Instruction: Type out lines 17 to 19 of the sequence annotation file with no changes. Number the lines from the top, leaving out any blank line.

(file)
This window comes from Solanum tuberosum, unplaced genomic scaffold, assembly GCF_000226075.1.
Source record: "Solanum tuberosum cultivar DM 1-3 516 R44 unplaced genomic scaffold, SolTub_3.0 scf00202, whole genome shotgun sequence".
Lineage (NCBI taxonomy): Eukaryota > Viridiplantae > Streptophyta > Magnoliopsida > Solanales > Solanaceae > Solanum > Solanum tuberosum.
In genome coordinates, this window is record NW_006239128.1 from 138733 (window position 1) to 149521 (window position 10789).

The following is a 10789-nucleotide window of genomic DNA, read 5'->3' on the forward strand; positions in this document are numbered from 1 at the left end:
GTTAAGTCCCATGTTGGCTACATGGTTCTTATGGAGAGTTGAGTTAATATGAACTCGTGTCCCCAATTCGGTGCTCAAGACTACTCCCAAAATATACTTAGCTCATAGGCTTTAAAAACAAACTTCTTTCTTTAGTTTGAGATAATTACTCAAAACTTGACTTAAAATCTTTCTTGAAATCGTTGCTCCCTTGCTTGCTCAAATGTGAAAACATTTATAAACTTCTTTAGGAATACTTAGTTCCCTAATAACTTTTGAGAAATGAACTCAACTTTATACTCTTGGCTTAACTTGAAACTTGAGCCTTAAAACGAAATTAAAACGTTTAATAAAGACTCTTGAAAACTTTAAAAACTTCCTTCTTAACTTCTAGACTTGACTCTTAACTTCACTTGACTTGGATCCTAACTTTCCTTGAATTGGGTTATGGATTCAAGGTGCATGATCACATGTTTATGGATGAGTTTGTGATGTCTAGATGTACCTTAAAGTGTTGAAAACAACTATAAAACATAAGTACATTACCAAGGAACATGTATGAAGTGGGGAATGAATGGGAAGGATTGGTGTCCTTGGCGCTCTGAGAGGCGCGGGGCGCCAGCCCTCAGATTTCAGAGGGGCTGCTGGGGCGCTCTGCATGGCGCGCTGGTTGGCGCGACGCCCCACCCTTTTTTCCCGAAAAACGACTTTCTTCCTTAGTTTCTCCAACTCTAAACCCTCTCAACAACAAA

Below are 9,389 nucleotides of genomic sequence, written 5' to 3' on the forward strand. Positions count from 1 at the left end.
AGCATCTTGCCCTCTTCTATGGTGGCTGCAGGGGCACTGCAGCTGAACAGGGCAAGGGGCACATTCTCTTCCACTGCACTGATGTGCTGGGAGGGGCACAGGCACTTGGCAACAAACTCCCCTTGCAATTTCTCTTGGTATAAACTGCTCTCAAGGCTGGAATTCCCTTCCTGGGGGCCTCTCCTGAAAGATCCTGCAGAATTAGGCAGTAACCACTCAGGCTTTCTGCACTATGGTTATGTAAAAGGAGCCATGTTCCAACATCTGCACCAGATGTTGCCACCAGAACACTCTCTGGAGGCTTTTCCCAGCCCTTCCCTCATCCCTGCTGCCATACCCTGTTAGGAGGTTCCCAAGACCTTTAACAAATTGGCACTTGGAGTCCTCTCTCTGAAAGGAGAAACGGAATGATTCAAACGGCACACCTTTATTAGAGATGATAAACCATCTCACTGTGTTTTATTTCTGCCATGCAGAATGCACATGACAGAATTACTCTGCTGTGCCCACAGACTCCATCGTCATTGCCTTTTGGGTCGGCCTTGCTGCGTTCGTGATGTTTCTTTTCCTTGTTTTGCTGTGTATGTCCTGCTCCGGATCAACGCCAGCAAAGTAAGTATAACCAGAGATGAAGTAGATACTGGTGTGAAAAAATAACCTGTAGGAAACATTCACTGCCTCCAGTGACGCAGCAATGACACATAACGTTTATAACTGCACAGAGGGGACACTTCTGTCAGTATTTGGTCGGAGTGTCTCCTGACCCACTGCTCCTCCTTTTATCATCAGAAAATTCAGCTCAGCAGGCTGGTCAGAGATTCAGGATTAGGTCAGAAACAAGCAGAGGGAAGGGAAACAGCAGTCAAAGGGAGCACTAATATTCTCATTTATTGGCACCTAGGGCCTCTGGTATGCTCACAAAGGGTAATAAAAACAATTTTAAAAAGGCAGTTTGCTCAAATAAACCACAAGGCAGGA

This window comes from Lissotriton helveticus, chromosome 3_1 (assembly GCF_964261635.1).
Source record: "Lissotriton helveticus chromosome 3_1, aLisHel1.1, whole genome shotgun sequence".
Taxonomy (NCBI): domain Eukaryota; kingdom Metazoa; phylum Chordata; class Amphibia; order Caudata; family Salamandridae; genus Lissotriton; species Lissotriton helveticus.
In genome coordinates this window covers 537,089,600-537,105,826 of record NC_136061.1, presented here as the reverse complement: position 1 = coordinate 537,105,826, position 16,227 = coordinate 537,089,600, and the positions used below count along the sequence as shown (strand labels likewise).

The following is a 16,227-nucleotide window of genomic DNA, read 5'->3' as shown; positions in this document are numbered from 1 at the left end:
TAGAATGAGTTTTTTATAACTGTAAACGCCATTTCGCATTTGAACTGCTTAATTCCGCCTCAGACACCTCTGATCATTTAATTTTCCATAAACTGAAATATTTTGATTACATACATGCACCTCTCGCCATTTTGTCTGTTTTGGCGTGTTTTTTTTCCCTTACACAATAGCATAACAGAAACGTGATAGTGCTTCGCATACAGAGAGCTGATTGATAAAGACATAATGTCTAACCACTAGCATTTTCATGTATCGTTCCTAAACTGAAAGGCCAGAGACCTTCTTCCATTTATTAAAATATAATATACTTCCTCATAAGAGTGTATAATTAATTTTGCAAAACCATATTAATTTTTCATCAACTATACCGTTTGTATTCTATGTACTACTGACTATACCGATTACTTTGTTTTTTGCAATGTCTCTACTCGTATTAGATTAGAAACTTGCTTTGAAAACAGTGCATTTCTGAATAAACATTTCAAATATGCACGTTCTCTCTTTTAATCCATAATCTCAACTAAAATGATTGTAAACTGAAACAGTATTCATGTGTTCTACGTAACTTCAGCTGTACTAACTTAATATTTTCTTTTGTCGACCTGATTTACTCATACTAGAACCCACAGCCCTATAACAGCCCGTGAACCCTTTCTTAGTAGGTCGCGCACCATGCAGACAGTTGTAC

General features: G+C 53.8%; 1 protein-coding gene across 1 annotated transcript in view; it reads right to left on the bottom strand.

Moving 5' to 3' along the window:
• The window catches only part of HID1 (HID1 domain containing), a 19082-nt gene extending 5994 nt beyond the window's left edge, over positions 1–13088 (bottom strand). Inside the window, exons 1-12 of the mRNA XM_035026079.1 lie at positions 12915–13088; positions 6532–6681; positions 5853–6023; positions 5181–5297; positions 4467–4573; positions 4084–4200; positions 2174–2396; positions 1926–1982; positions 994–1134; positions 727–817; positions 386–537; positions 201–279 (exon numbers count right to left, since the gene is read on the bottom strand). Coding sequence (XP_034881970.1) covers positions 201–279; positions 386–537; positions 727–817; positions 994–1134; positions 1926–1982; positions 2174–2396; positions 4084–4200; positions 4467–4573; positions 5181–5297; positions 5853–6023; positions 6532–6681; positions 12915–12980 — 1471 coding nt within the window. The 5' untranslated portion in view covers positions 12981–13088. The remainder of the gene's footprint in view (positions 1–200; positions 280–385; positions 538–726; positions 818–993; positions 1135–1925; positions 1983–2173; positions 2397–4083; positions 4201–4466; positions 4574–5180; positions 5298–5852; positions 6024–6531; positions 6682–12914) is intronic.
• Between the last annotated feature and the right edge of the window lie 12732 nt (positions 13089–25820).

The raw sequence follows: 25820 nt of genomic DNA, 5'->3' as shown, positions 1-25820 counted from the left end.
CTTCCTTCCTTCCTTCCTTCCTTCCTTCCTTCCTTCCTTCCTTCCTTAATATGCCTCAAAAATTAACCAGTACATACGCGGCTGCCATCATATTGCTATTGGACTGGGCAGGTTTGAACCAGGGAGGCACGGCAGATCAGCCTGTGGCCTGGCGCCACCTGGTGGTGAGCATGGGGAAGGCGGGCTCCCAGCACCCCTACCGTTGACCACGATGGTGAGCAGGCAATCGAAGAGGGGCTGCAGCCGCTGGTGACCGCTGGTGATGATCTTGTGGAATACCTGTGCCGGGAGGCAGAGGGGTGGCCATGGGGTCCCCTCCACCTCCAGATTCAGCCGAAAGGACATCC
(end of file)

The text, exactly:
• The window catches only part of HID1 (HID1 domain containing), a 19082-nt gene extending 5994 nt beyond the window's left edge, over positions 1–13088 (bottom strand). Inside the window, exons 1-12 of the mRNA XM_035026079.1 lie at positions 12915–13088; positions 6532–6681; positions 5853–6023; positions 5181–5297; positions 4467–4573; positions 4084–4200; positions 2174–2396; positions 1926–1982; positions 994–1134; positions 727–817; positions 386–537; positions 201–279 (exon numbers count right to left, since the gene is read on the bottom strand). Coding sequence (XP_034881970.1) covers positions 201–279; positions 386–537; positions 727–817; positions 994–1134; positions 1926–1982; positions 2174–2396; positions 4084–4200; positions 4467–4573; positions 5181–5297; positions 5853–6023; positions 6532–6681; positions 12915–12980 — 1471 coding nt within the window. The 5' untranslated portion in view covers positions 12981–13088. The remainder of the gene's footprint in view (positions 1–200; positions 280–385; positions 538–726; positions 818–993; positions 1135–1925; positions 1983–2173; positions 2397–4083; positions 4201–4466; positions 4574–5180; positions 5298–5852; positions 6024–6531; positions 6682–12914) is intronic.
• Between the last annotated feature and the right edge of the window lie 12732 nt (positions 13089–25820).

The raw sequence follows: 25820 nt of genomic DNA, 5'->3' as shown, positions 1-25820 counted from the left end.